When I was young, I fantasized about archaeology from the movies. One of my friends is the real-life version of Indiana Jones, who discovered a new Minoan palace, another is the curator of Knossos, and yet another just launched a fantastic exhibition on Minoan seafaring. Those stories are for another time, though. Here I’m thinking about a lady named Anna Bastaki, whose grandfather worked with Sir Arthur Evans at Knossos. Everyone who knows Anna loves her. The Minoan Theater, closed since the pandemic hit, is one of the most significant cultural/educational achievements by anyone on Crete in many decades. Anna’s research and dedication to recreating a time before humanity on Crete knew war are extraordinary. And again, the silver thread reveals itself since Kallia Mercoulidi, Minas Liapakis’ wife, introduced us to Anna.
The Minoans, those pesky people who lived here at the dawn of the Bronze Age, also led me to another Crete food fantasy, and a wonderful brother named Grigoris Koudounas, another of the so-called “small gods of Crete.” Fate slung us together when I searched for the lost Minoan Palace of Galatas and when Mihaela was starved. Grigoris, for those who’ve never met him, is without a doubt the finest chef on Crete. Sadly, my friend will leave soon for Kavala, the pandemic has closed his restaurant, earthquakes ruined tiny Galatas, but his wife Popi got a professorship in the mainland before all that, so God does show his hand at times. I fear we’ll never meet again, but I pray that we will live out the future we discussed so many times. Godspeed, my dear friend. If my Malaka pal can learn to read English at all! :)
“You’ve got to follow that dream, wherever that dream may lead.” Elvis Presley
Wow! I cannot believe where this story has taken me. The reader might get the impression the author is popular or something. As much as this warms me, I can truthfully say that all the people mentioned here are far grander than I. And when I think of grand human beings, the man in this photo comes to mind. When I was in the military, my commanding officer, the Captain of the most powerful warship afloat, was one of those people you knew could be counted upon, a leader who refused to fail. When my wife Mihaela demanded I find our son Paul Jules the finest eye doctor in Greece, the gods of Crete delivered Ioannis Aslanides. Paul got the best ophthalmologist in Europe, and Yanni and I became friends instantly. Every time I’ve met pure excellence in my life, I felt the same aura of confidence, intellect, heart, and generosity. I’ll embarrass him to tell all I know about him, so I’ll leave you with this.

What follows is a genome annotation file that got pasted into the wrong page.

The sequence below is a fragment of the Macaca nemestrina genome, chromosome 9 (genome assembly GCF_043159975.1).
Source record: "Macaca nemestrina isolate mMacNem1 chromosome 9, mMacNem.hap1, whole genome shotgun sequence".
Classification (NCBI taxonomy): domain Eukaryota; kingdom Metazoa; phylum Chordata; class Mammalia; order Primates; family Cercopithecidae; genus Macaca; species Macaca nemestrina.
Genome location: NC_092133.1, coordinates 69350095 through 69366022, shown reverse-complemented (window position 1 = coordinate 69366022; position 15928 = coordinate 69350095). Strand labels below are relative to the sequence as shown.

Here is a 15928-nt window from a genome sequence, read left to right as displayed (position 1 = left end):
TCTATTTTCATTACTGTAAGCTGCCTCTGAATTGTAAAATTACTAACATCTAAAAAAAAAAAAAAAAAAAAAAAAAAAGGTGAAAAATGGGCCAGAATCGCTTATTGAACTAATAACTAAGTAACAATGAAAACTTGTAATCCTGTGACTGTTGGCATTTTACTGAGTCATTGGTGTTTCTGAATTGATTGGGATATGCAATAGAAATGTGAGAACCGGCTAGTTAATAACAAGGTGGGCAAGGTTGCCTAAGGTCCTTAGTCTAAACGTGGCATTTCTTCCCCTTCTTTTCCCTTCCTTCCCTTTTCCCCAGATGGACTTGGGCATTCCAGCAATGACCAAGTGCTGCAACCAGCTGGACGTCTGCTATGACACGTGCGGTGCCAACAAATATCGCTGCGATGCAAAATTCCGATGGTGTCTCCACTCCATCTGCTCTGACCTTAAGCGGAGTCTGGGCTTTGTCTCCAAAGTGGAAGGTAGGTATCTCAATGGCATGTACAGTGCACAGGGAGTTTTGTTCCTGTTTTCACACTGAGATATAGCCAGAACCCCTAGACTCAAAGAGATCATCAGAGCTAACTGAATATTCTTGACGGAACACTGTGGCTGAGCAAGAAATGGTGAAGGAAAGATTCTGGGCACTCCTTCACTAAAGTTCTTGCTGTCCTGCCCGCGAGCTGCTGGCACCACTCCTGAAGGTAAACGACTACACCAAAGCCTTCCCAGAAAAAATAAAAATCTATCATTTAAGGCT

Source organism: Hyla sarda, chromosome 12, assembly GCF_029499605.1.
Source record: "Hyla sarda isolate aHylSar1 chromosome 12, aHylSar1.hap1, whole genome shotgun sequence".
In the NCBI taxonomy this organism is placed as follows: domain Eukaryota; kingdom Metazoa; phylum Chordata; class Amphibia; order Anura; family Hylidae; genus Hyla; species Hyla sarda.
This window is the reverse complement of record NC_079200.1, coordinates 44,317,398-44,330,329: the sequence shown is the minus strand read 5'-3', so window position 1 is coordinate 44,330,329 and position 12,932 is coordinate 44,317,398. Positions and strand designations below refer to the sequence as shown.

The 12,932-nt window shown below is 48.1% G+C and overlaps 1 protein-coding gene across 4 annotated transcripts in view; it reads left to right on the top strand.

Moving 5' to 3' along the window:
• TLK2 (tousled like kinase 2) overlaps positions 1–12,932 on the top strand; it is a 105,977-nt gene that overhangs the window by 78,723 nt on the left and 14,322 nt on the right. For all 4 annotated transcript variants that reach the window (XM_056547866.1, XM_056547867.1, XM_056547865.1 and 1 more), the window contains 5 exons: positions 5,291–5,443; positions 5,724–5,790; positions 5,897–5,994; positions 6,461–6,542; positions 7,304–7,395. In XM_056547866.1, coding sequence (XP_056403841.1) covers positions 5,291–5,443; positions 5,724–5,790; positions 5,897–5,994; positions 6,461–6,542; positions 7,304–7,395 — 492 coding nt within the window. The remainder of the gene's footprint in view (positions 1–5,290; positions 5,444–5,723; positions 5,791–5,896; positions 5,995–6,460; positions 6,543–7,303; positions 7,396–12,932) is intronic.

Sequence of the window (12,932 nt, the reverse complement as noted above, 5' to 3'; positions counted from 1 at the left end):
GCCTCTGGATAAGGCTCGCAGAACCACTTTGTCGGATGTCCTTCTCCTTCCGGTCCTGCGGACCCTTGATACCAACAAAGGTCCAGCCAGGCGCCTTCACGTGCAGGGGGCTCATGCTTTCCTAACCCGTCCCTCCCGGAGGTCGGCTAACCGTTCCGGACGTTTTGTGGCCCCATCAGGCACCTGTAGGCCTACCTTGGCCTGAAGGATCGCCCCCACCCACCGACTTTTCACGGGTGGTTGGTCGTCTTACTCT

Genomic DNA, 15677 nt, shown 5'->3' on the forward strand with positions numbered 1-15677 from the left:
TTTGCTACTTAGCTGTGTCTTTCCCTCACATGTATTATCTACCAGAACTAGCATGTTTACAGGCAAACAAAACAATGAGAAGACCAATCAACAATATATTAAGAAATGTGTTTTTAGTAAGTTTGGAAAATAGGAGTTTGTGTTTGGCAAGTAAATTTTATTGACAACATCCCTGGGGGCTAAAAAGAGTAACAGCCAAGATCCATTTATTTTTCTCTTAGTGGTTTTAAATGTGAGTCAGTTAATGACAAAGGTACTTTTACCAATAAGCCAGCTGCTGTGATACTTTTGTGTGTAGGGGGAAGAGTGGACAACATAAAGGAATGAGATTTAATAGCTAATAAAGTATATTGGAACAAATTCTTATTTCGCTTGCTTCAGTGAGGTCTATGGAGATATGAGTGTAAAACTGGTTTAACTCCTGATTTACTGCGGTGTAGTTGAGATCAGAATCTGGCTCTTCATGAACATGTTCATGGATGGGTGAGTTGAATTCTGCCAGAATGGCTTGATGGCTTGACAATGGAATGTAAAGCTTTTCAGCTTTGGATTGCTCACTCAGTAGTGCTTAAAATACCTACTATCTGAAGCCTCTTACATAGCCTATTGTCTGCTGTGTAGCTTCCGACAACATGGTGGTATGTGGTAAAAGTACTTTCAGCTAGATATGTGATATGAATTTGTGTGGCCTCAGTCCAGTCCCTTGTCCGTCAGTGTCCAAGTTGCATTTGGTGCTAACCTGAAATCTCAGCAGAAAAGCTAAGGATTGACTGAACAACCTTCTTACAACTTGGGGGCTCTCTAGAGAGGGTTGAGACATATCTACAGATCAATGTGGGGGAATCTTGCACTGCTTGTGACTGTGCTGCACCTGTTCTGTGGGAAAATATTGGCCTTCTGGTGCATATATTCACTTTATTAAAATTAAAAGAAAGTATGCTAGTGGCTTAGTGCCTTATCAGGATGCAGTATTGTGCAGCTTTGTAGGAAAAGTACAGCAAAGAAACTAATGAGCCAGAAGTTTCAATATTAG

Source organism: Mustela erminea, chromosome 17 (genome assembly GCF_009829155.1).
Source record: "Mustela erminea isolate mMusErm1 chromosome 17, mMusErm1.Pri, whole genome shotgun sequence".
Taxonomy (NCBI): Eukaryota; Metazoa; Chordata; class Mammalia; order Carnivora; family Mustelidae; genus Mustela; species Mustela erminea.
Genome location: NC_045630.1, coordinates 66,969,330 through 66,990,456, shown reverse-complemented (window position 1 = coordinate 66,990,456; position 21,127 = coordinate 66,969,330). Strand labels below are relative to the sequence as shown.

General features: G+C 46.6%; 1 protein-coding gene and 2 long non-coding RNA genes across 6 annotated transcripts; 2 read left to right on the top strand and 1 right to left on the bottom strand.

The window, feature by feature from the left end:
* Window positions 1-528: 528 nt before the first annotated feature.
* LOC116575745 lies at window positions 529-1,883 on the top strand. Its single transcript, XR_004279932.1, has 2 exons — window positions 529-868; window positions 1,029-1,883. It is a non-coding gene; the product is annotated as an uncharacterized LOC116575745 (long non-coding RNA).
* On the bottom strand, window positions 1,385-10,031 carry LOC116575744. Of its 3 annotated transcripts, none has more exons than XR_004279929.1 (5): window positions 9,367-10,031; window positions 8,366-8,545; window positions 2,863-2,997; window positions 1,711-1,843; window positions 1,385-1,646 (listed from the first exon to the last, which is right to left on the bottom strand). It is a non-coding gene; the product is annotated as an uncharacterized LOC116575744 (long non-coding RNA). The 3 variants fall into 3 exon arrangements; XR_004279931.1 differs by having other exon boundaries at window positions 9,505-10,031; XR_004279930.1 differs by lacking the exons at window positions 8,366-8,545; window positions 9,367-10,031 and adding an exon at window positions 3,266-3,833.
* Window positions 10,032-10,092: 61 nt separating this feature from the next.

The heart of Crete and the silver cords. The unbreakable mysterious life-giving linkage between us and the eternal, is circular. And while there are many more souls linked to me, one is the clasp that holds this brilliant amulet of wonder in place for me. My Mig told me to “move here no matter what,” or we might have ended up in Timbuktu. In the Instagram below, she holds a living legend of Crete, Mojito, when he was a puppy. Kritikos Lagonikos, the living canine symbol from 10,000 years ago, signifies our love of Crete and our being Cretan, once and for all. And the beauty of that smile is the burning hope I have for the legend of everlasting love.
Revealing these profiles, I have neglected many more fascinating Cretans connected by this invisible, albeit tangible, strand of humanness. Akis, the baker across the street, Manolis the butcher, Kiki, and her daughters the pharmacists, Kostas and Dimitris, our brothers of the Royal Order of the Praternal Minoan Bull (for lack of a better name), and all the other archaeologists, doctors, taxi drivers, shop owners, restaurateurs, and boat captains will not count me remiss, I know.
Here’s the thing. If you watch out for those surrounding these amazing people, you’ll find thousands of people sharing so many common bonds. And being Cretan, islanders, and close to whatever you want to call this magnetism Crete has, is evidence of my silver cord theory. Or at least fodder for the making of a nice story. Wouldn’t you say?